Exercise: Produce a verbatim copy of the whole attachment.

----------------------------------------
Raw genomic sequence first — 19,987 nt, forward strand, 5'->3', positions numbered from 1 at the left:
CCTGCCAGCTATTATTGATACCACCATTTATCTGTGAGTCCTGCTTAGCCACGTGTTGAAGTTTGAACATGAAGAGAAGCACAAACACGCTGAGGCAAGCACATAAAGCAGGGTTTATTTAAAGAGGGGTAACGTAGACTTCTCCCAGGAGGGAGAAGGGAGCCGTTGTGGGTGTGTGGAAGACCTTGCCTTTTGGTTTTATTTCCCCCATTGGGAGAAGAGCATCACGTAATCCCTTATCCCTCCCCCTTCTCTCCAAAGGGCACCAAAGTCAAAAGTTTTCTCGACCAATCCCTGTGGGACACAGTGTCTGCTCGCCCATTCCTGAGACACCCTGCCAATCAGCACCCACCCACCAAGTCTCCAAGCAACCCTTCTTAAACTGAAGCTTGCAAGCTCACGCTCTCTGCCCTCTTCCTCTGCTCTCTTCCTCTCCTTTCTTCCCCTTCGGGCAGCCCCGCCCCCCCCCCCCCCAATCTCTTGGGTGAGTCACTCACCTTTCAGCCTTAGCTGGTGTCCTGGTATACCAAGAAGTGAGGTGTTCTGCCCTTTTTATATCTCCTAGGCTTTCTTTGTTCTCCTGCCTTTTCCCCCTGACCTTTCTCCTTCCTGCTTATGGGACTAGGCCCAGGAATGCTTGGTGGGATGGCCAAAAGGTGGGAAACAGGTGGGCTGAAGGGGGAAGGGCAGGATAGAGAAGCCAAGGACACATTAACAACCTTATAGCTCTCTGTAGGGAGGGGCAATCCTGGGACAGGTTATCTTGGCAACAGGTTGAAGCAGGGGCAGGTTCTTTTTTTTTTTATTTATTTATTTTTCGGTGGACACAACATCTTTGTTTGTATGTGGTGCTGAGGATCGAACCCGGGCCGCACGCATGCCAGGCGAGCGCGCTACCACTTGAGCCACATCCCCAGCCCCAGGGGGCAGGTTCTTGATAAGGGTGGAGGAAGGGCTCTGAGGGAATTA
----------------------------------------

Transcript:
Raw genomic sequence first — 19,987 nt, forward strand, 5'->3', positions numbered from 1 at the left:
CCTGCCAGCTATTATTGATACCACCATTTATCTGTGAGTCCTGCTTAGCCACGTGTTGAAGTTTGAACATGAAGAGAAGCACAAACACGCTGAGGCAAGCACATAAAGCAGGGTTTATTTAAAGAGGGGTAACGTAGACTTCTCCCAGGAGGGAGAAGGGAGCCGTTGTGGGTGTGTGGAAGACCTTGCCTTTTGGTTTTATTTCCCCCATTGGGAGAAGAGCATCACGTAATCCCTTATCCCTCCCCCTTCTCTCCAAAGGGCACCAAAGTCAAAAGTTTTCTCGACCAATCCCTGTGGGACACAGTGTCTGCTCGCCCATTCCTGAGACACCCTGCCAATCAGCACCCACCCACCAAGTCTCCAAGCAACCCTTCTTAAACTGAAGCTTGCAAGCTCACGCTCTCTGCCCTCTTCCTCTGCTCTCTTCCTCTCCTTTCTTCCCCTTCGGGCAGCCCCGCCCCCCCCCCCCCCAATCTCTTGGGTGAGTCACTCACCTTTCAGCCTTAGCTGGTGTCCTGGTATACCAAGAAGTGAGGTGTTCTGCCCTTTTTATATCTCCTAGGCTTTCTTTGTTCTCCTGCCTTTTCCCCCTGACCTTTCTCCTTCCTGCTTATGGGACTAGGCCCAGGAATGCTTGGTGGGATGGCCAAAAGGTGGGAAACAGGTGGGCTGAAGGGGGAAGGGCAGGATAGAGAAGCCAAGGACACATTAACAACCTTATAGCTCTCTGTAGGGAGGGGCAATCCTGGGACAGGTTATCTTGGCAACAGGTTGAAGCAGGGGCAGGTTCTTTTTTTTTTTATTTATTTATTTTTCGGTGGACACAACATCTTTGTTTGTATGTGGTGCTGAGGATCGAACCCGGGCCGCACGCATGCCAGGCGAGCGCGCTACCACTTGAGCCACATCCCCAGCCCCAGGGGGCAGGTTCTTGATAAGGGTGGAGGAAGGGCTCTGAGGGAATTA